Nancy Cu Unjieng, CARA Welfare Philippines president, has been an animal advocate since she was a child, actively participating in animal rescue and welfare for over 15 years. But it was the horrific plight of a group of furry friends that moved her and her organization to take special action.
In 2012, the Criminal Investigation and Detection Group raided an international syndicate of Korean nationals living in San Pablo, Laguna. They had taken advantage of hundreds of pit bulls for illegal activities such as dog fighting in the Philippines. The dogs were turned over to CARA, which continues to provide the dogs with shelter. “They had been cruelly chained to the ground and had been living in metal drums, used for this dog fighting syndicate,” says Cu Unjieng. A terrier breed originally bred for herding cattle, and, unfortunately, also used for fighting, pit bulls are typically described as “affectionate, intelligent, loyal, and strong-willed.”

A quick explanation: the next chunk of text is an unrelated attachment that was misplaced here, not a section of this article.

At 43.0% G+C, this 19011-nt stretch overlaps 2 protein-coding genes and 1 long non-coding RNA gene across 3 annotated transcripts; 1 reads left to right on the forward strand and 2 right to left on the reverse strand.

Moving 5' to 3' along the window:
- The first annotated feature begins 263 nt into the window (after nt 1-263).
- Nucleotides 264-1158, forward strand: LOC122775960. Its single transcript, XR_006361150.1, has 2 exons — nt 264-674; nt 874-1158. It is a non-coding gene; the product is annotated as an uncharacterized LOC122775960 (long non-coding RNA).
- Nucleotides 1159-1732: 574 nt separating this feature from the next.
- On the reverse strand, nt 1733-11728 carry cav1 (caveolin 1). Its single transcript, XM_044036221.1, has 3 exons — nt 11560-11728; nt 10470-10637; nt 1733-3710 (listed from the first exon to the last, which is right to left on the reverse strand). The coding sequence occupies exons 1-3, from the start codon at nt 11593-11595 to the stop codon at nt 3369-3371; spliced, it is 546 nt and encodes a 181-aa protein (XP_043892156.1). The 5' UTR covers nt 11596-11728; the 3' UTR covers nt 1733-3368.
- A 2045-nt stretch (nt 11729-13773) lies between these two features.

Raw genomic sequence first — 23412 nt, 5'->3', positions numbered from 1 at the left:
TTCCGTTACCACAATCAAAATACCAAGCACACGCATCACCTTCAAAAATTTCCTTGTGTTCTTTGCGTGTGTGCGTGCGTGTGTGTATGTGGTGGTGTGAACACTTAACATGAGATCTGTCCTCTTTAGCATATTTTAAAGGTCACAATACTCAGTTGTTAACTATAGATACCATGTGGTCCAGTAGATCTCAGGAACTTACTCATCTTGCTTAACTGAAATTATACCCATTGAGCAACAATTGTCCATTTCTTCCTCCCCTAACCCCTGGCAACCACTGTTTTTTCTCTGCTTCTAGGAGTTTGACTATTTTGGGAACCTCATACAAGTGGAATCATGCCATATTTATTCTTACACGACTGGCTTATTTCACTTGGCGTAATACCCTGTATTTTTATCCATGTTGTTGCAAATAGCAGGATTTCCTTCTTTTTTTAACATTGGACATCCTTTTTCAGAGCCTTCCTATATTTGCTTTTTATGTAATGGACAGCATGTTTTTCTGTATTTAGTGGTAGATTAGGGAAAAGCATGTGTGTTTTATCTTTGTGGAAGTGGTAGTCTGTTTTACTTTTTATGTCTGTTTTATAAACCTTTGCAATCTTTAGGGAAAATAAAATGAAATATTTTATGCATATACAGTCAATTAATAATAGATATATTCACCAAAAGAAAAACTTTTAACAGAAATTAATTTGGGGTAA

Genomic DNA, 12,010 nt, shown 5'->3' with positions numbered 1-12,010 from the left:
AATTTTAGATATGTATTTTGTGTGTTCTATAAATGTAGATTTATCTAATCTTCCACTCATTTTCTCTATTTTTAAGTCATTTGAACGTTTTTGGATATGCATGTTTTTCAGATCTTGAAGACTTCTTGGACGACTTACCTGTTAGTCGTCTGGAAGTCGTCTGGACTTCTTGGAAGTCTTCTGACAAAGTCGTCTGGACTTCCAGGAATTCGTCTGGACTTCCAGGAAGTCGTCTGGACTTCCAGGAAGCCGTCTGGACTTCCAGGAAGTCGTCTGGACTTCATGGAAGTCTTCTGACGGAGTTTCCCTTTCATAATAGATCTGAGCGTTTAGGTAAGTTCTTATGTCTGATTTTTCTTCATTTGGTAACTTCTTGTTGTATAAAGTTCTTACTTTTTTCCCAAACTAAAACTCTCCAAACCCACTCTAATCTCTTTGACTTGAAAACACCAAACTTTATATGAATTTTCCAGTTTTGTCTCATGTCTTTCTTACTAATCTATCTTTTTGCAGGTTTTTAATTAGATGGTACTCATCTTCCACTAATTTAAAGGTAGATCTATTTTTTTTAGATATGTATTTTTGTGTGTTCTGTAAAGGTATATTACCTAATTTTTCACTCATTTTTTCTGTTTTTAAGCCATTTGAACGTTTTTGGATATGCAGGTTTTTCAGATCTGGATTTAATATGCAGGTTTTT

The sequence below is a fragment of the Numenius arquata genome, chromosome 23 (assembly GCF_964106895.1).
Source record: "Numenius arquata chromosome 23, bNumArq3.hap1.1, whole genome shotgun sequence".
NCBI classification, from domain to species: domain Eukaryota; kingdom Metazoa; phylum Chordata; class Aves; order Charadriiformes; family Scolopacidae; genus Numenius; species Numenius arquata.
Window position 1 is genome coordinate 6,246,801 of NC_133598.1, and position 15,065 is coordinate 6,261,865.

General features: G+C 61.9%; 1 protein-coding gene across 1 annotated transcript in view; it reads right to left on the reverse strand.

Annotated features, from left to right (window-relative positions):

Close to 230 dogs were turned over to CARA, which moved them to Lipa, Batangas, and now to Quezon, where there are 91 dogs left. Cu Unjieng adds that 36 dogs were able to find new owners through adoption. “Sadly, the animals were in very poor shape when we rescued them—many of them passed away or had to be put down because of their fight injuries and disease.”
The rescue was unique in that so many dogs were retrieved. CARA continues to care for and support the pit bulls who remain in their care. But with the psychological scars the animals bear from their treatment, the rehabilitation process has been an arduous one. “There has never been a raid and rescue of so many dogs used in
This story was originally published in the September 2017 issue of Town&Country.